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StencilMaps and EphemeralMaps: Spatially Stable Interfaces that Highlight Command Subsets

Identifying a target command can be difficult and time-consuming when the user is unfamiliar with a software system. One technique for assisting command identification is to provide a subset interface that contains only a limited set of the system’s capabilities. We examine the design of subset interfaces, showing that subsets can be presented separately to the full user interface (UI) (e.g. in a palette) or in place, with in-place methods using either static or dynamic methods to identify the subset. We introduce the StencilMap and EphemeralMap as
in-place subset UIs that, respectively, use static and dynamic highlighting. Both StencilMaps and EphemeralMaps make all of an application’s commands concurrently available for selection within a grid. To highlight subset items StencilMaps use a static dark semi-transparent ‘stencil’ overlay to de-emphasise all but the subset items; EphemeralMaps, in contrast, use a short delay, with subset items shown immediately, and other items gradually faded in. A first experiment compares user performance with the in-place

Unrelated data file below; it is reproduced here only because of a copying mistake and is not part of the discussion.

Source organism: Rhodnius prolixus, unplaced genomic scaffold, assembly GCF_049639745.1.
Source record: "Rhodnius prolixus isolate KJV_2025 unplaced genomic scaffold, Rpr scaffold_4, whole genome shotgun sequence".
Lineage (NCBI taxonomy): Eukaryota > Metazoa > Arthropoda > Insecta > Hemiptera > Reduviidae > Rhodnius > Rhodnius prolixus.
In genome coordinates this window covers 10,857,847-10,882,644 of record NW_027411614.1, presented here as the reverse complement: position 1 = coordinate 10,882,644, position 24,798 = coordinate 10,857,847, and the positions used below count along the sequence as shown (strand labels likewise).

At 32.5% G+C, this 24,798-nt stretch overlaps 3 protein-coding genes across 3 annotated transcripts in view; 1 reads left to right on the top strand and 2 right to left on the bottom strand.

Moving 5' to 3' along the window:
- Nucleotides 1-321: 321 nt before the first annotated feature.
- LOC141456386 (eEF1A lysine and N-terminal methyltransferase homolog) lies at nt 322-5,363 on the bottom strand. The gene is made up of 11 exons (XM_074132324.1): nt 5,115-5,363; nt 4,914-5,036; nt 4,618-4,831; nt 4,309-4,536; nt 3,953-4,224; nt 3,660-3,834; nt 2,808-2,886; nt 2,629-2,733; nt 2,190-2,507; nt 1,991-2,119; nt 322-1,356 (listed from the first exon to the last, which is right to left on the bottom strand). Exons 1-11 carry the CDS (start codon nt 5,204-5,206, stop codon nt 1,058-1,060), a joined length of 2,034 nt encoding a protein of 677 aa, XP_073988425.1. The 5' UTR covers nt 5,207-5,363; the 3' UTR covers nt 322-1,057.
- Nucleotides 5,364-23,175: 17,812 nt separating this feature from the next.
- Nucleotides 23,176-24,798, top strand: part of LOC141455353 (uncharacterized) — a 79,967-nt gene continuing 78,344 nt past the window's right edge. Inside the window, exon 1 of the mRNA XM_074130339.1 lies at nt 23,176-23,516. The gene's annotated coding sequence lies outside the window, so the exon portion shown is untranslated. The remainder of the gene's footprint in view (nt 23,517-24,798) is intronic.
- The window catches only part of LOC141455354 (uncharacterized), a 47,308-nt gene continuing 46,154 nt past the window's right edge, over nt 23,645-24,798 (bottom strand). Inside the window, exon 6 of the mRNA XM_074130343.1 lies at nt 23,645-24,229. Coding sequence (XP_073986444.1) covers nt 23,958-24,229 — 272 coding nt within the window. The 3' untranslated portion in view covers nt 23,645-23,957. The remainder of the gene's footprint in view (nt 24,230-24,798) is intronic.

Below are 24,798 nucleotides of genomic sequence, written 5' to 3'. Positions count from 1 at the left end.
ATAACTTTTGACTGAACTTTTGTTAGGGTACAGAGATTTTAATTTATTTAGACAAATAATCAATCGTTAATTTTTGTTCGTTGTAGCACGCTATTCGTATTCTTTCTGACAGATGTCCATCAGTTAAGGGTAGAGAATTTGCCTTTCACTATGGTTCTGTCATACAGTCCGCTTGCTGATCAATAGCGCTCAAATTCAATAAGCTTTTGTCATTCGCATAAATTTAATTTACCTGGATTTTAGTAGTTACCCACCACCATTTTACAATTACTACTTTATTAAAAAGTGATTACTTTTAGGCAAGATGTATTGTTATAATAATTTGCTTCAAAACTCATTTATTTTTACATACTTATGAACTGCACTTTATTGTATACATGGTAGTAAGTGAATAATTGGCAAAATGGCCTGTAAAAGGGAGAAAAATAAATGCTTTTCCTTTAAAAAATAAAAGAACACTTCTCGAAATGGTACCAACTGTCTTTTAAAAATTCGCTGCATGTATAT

presentation of StencilMaps against that of the separate presentation of a subset palette. Results confirm the predicted spatial memory benefits for StencilMaps. A second experiment analyses the performance impact of three approaches to highlighting: none, static highlighting in StencilMaps, and dynamic highlighting in EphemeralMaps. Results show an interesting trade-off – while highlighting can offer benefits in assisting rapid target identification (particularly when the user is unfamiliar with the interface layout), there can also be longer-term performance benefits when highlighting is absent because the increased difficulty of visual search promotes the use and formation of spatial memory.


Scarr, J., Gutwin, C., Cockburn, A. and Bunt, A. (2015) StencilMaps and EphemeralMaps: Spatially Stable Interfaces that Highlight Command Subsets. Behaviour and Information Technology, 34(11), 1092-1106.


Andrea Bunt

Andrea Bunt

Associate Professor

As well as: Joey Scarr, Carl Gutwin, Andy Cockburn